Various provider groups have been surveyed regarding their knowledge of recommendations for influenza immunization [10
]. Not surprisingly, pediatricians tend to be the most knowledgeable with respect to current recommendations for children, and this is the group that was targeted in the present study.
Current recommendations state that influenza vaccination should be offered during routine healthcare visits, sick visits, and influenza vaccine clinics, among other venues [4
]. The survey results support that regular visits, sick visits, and special clinics are regularly used by pediatricians. Pediatricians noted that they administer an injectable form of influenza vaccine more frequently than the nasal spray. In Maryland, the 2 largest medical insurers did not reimburse for the nasal spray at the time of the survey and this likely influenced vaccine choice. Despite controversy over the safety of thimerosal-containing vaccines, preservative-containing and preservative-free injectable vaccines were equally used; VFC participation appeared to increase utilization of thimerosal-free formulations. Similar to previous reports [11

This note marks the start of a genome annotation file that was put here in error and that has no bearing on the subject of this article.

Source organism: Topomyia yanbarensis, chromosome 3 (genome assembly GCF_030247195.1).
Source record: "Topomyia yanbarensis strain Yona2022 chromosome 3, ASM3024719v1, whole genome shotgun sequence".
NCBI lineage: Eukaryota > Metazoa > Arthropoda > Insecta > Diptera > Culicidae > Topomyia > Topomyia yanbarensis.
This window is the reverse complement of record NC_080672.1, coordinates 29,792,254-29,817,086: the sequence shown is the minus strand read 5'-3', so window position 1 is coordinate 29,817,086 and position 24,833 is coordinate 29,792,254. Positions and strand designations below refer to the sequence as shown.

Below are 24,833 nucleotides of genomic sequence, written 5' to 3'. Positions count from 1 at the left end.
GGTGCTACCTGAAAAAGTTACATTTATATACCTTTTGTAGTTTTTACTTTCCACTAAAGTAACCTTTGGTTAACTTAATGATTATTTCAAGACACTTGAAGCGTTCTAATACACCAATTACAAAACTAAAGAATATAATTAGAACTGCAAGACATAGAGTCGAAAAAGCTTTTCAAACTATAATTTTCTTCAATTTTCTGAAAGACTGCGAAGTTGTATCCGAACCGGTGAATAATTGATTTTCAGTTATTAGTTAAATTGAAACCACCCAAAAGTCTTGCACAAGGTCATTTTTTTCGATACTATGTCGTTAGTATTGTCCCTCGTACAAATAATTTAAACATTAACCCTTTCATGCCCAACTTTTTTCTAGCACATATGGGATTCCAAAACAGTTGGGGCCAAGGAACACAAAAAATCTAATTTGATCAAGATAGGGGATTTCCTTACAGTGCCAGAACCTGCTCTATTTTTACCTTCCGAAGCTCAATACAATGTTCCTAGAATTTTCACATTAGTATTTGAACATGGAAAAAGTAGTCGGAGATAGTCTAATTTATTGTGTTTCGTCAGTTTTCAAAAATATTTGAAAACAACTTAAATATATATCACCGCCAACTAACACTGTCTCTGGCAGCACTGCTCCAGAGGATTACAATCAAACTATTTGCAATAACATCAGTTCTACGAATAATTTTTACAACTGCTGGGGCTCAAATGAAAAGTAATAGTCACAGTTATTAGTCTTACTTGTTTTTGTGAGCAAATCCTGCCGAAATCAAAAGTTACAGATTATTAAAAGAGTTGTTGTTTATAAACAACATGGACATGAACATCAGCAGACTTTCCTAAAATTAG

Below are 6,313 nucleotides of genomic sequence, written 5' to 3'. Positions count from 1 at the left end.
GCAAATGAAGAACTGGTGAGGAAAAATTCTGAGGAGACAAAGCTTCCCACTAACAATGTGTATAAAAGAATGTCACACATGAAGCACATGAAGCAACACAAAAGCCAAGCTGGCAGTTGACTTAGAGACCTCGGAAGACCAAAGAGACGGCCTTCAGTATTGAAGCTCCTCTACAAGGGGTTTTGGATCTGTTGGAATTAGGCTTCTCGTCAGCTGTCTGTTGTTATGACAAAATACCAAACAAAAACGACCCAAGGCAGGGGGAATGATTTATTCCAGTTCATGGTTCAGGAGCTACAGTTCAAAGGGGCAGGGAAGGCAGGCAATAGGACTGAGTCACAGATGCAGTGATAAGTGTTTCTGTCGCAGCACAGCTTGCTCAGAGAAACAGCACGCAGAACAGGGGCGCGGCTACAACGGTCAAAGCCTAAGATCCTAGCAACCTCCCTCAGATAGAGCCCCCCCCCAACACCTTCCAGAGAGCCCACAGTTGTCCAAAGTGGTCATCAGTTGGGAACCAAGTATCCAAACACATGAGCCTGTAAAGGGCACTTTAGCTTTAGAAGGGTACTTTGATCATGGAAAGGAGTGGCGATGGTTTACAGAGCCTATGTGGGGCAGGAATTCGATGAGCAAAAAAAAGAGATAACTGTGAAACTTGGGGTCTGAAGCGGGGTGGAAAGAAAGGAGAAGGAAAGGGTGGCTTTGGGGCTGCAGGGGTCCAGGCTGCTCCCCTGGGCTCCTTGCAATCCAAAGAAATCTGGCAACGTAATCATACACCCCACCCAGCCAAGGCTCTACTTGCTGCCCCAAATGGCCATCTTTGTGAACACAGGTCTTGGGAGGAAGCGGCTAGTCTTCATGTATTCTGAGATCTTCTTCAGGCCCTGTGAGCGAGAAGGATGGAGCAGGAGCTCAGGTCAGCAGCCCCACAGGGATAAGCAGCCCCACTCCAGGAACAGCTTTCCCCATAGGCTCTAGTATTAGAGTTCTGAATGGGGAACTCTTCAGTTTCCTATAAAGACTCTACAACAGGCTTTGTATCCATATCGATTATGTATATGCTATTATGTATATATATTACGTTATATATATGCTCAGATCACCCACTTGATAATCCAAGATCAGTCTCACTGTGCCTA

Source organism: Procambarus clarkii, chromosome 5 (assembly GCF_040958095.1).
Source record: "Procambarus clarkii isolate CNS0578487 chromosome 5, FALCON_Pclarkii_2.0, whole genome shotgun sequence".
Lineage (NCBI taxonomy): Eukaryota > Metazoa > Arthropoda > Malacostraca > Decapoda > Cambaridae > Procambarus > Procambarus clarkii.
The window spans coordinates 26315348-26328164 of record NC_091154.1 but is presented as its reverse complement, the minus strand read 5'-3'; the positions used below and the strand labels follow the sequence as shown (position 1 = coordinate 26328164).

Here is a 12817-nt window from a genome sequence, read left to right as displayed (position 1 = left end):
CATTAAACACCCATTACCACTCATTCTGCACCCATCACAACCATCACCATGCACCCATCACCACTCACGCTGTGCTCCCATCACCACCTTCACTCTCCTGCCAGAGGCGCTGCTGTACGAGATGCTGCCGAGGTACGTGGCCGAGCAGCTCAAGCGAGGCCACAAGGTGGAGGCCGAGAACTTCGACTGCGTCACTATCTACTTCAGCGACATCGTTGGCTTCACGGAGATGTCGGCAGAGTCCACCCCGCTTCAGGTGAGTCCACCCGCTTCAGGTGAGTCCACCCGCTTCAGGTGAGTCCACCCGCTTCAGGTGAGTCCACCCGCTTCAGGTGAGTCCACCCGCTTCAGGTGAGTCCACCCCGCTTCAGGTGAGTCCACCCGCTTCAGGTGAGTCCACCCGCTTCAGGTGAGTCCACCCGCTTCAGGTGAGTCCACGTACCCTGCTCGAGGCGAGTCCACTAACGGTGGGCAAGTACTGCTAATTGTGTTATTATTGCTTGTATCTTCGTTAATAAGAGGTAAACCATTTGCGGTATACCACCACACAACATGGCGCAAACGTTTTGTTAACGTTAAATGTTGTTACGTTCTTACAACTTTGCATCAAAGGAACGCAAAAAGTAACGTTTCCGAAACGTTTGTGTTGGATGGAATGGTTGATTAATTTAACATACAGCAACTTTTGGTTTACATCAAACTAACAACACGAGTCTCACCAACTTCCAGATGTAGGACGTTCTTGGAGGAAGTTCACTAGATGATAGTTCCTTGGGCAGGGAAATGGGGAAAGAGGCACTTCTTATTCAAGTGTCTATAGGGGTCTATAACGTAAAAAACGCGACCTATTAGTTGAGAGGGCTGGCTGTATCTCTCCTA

], the majority of practices did not have any callback system in place to notify patients about immunization opportunities. Respondents reported that they immunize children at rates in excess of those reported by the CDC from national surveys [13
], likely due to overestimation of their actual vaccination rates [11
Overall, pediatricians do not believe the practice of administering influenza vaccine to children is profitable for their practice. Increased reimbursement for influenza vaccine and its administration would likely increase vaccination coverage in the future.
Almost 90% of respondents noted they would support school-based immunization programs, the value of which has been previously demonstrated [14
]; approximately 60% stated they would participate in such programs. Given the logistical obstacles to vaccinating large numbers of school-aged children, school-based vaccination programs may be essential for achieving high rates of vaccination coverage in children 5 to 18 years of age, who are recommended to be vaccinated beginning in the 2008–2009 influenza season [4
There are several inherent limitations to the survey findings. Results of previous surveys of immunization practices among various physician groups indicate that pediatricians are fairly diligent in providing feedback, and response rates of 50% to 60% are common [10
]. It is unclear why the response rate was less than 25% in the present study. There is potential for bias given this response rate; responders may have disproportionate interest in influenza vaccination. Because only pediatricians in the state of Maryland were surveyed, extrapolations to broader populations are problematic. In particular, findings regarding school-based programs may have been influenced by past school-based influenza vaccination programs conducted in Maryland [14
]. Nevertheless, several of the findings pertaining to immunization practices are consistent with survey results from other investigators [11